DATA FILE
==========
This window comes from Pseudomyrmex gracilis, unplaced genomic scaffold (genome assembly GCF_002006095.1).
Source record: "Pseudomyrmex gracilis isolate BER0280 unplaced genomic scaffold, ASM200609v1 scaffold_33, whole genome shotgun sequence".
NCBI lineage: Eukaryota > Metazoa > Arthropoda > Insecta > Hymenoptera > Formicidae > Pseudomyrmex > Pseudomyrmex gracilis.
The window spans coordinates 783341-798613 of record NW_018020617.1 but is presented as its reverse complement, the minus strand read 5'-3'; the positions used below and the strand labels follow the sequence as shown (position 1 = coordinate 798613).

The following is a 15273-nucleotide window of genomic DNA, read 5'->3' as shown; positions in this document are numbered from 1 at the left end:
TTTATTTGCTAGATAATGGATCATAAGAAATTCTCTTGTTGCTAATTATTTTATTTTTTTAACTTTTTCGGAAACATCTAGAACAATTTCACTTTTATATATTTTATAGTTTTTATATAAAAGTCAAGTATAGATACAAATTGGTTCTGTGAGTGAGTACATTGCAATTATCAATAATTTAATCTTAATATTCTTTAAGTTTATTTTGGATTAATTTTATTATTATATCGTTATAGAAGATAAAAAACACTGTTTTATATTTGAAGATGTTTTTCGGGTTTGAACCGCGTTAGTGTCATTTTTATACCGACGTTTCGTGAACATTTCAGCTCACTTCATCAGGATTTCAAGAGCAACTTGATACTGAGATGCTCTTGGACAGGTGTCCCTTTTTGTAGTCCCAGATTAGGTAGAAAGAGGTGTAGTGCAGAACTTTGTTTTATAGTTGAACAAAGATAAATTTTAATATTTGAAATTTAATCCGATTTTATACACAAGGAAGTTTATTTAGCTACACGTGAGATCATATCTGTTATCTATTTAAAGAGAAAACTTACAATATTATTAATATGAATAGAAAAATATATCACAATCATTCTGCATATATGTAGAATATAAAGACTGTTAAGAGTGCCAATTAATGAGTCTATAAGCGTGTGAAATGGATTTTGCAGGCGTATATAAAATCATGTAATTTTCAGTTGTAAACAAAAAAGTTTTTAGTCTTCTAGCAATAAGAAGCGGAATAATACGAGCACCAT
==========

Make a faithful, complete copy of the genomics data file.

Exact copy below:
This window comes from Pseudomyrmex gracilis, unplaced genomic scaffold (genome assembly GCF_002006095.1).
Source record: "Pseudomyrmex gracilis isolate BER0280 unplaced genomic scaffold, ASM200609v1 scaffold_33, whole genome shotgun sequence".
NCBI lineage: Eukaryota > Metazoa > Arthropoda > Insecta > Hymenoptera > Formicidae > Pseudomyrmex > Pseudomyrmex gracilis.
The window spans coordinates 783341-798613 of record NW_018020617.1 but is presented as its reverse complement, the minus strand read 5'-3'; the positions used below and the strand labels follow the sequence as shown (position 1 = coordinate 798613).

The following is a 15273-nucleotide window of genomic DNA, read 5'->3' as shown; positions in this document are numbered from 1 at the left end:
TTTATTTGCTAGATAATGGATCATAAGAAATTCTCTTGTTGCTAATTATTTTATTTTTTTAACTTTTTCGGAAACATCTAGAACAATTTCACTTTTATATATTTTATAGTTTTTATATAAAAGTCAAGTATAGATACAAATTGGTTCTGTGAGTGAGTACATTGCAATTATCAATAATTTAATCTTAATATTCTTTAAGTTTATTTTGGATTAATTTTATTATTATATCGTTATAGAAGATAAAAAACACTGTTTTATATTTGAAGATGTTTTTCGGGTTTGAACCGCGTTAGTGTCATTTTTATACCGACGTTTCGTGAACATTTCAGCTCACTTCATCAGGATTTCAAGAGCAACTTGATACTGAGATGCTCTTGGACAGGTGTCCCTTTTTGTAGTCCCAGATTAGGTAGAAAGAGGTGTAGTGCAGAACTTTGTTTTATAGTTGAACAAAGATAAATTTTAATATTTGAAATTTAATCCGATTTTATACACAAGGAAGTTTATTTAGCTACACGTGAGATCATATCTGTTATCTATTTAAAGAGAAAACTTACAATATTATTAATATGAATAGAAAAATATATCACAATCATTCTGCATATATGTAGAATATAAAGACTGTTAAGAGTGCCAATTAATGAGTCTATAAGCGTGTGAAATGGATTTTGCAGGCGTATATAAAATCATGTAATTTTCAGTTGTAAACAAAAAAGTTTTTAGTCTTCTAGCAATAAGAAGCGGAATAATACGAGCACCAT